Guest author Steve Herriges, originally sent via email, Monday 5/4/15.
Yesterday morning I was out on the ice-age trail walking my dog and I came up on a farm field and the farmer was out there with a skid-loader tediously working his way along the edge of the large field pushing branches and debris away from the field edge, further into the woods.
My first thought was wow, this farmer has a ton of things to do, the weather is perfect, and here he is messing around trying to gain a foot or two of additional room around the perimeter of this large field. I know this guy farms on his own and doesn’t have time to waste. He could easily be sitting in his tractor pulling the planter as close to the edge of the woods as he can – and probably never know the difference. And he would save himself a lot of time. And that is true – at least for this year.
But every year the weeds and brush will creep in a foot or two farther, and before you know it 10 years down the road he would have lost an acre or two around the perimeter of this field. Props to him for taking the time to clean the edges.
So, surely by now you can see where this is going. As I was walking and had time to think, I thought “Boy – that concept could really relate to what we do.” Or any profession for that matter. We all have branches on the periphery of our core work that should be cleaned up, but how often are we taking the time to do it? We keep pushing forward on the obvious, and often times easier, tasks that define 80% of our primary role. As we leave those branches lay around the edges, we begin to sacrifice productivity.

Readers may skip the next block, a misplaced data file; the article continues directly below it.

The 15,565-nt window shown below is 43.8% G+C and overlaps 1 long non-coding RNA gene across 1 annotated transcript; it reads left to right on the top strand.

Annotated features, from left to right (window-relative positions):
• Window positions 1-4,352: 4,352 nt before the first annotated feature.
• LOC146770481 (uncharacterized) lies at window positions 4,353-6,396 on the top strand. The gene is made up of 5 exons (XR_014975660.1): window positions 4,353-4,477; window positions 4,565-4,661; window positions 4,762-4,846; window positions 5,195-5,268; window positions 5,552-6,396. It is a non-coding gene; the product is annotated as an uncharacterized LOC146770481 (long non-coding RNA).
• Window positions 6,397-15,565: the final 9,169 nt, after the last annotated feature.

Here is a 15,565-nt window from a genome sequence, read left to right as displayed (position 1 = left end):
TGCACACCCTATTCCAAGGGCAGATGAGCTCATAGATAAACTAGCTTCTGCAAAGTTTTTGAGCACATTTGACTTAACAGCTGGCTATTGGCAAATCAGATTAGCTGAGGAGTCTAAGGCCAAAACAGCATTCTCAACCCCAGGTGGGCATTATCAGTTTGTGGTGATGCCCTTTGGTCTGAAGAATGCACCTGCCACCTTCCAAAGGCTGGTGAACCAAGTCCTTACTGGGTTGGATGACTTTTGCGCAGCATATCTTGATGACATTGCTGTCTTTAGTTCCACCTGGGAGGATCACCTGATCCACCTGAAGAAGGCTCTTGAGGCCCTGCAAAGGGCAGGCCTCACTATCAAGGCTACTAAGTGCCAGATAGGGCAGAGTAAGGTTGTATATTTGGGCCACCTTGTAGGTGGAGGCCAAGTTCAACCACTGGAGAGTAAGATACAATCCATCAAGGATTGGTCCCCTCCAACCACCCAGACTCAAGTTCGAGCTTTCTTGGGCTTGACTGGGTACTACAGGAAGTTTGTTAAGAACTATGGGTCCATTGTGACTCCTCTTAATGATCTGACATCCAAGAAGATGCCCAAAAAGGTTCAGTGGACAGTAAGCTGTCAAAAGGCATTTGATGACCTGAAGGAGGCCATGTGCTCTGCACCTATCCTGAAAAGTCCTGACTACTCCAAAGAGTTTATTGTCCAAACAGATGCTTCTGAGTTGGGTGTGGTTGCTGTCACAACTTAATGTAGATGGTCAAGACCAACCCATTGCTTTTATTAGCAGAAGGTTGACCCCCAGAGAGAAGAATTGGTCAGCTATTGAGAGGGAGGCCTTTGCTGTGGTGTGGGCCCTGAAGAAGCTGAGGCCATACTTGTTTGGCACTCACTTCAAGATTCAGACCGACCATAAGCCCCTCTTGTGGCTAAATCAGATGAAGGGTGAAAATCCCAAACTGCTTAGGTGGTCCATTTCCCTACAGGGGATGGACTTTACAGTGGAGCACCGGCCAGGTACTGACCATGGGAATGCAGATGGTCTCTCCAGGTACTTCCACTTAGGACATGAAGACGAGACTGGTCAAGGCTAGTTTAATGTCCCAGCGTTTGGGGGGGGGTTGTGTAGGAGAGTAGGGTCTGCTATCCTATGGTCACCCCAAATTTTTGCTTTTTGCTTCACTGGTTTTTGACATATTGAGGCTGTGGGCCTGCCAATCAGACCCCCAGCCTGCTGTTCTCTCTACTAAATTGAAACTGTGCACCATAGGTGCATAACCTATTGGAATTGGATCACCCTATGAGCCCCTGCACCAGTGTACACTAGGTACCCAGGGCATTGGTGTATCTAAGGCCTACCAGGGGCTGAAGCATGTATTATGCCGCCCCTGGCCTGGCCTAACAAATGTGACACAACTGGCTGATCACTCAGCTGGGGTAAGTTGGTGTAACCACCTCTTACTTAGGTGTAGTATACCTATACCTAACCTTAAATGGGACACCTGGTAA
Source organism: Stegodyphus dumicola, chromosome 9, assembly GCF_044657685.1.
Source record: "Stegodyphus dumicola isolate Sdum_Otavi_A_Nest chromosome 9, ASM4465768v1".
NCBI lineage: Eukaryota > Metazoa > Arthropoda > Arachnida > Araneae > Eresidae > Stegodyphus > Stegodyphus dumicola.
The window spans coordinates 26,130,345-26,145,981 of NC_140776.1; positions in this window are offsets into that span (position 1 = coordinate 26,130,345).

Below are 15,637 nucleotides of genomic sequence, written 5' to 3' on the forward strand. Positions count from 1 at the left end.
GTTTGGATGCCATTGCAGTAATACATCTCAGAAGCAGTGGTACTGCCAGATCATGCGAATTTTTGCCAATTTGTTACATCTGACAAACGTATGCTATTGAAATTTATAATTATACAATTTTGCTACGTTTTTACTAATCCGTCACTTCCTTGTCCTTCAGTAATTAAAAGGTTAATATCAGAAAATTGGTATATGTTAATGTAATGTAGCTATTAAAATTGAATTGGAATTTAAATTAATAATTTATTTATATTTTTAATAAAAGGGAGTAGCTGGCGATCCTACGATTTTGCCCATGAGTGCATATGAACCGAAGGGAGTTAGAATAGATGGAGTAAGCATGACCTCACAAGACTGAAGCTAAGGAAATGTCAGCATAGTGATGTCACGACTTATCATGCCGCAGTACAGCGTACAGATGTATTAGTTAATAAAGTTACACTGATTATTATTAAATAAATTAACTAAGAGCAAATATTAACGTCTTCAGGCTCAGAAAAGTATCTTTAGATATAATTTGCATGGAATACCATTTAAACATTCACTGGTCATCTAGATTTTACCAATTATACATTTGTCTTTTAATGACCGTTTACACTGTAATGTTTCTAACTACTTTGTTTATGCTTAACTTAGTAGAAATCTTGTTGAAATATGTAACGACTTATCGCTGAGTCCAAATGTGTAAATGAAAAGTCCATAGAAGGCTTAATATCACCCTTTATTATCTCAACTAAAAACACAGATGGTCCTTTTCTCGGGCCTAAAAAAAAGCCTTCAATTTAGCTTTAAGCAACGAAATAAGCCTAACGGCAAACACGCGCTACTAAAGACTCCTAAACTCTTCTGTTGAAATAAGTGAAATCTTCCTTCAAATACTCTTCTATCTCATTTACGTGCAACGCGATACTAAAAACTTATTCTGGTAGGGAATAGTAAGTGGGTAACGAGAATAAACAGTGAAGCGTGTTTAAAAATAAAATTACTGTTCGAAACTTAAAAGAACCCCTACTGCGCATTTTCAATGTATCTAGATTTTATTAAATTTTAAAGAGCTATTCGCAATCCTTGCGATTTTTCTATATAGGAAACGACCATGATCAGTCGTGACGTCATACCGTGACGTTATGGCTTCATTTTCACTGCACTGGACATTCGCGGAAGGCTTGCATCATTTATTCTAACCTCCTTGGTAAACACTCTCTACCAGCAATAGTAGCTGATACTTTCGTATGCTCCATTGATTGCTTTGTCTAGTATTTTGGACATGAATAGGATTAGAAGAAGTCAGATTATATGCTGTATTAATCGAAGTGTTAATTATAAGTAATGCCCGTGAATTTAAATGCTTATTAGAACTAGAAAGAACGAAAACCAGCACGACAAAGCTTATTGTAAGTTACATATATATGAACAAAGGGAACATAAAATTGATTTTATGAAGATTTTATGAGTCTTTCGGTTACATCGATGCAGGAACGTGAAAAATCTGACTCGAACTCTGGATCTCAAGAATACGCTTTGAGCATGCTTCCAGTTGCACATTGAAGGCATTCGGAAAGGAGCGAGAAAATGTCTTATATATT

Or personally, are there edges you need to cut, conversations that need to be had, bad habits that are forming quickly? Do you find yourself disgusted and worrying more than you enjoy the ride?
Without the discipline that this farmer had, these affects continue to accumulate over time until one day you say, what happened?
You’ve chased and chased. Your anxiety spread. Now you are overwhelmed…because those edges never got cut.
I ask that you not forget to take the time to do these less desirable tasks that drift to the side of your desk or in your head.
They may vary for all of us. What is on your edge?
I have some goal related details that I have been putting off I will focus on that. Others may have sku descriptions that are not quite right, price book pages that need to be updated, showroom space that needs to be labeled better, a report that needs more attention, too much dirt on the floor of your truck, that nagging service engine light that you ignore for now, that pile of files on the back corner of your desk that will get filed “when you have time,” or those very important follow-up calls. This is how we will get to ZONE 4. This is how we supply happiness; how we get better!
Have a great week!
– Joel Fleischman. Joel is Head Coach of the solution providers for Drexel Building Supply. (drexelteam). You can follow him on twitter: @JoelmFleischman. Since 1985, our business success has come from building others UP.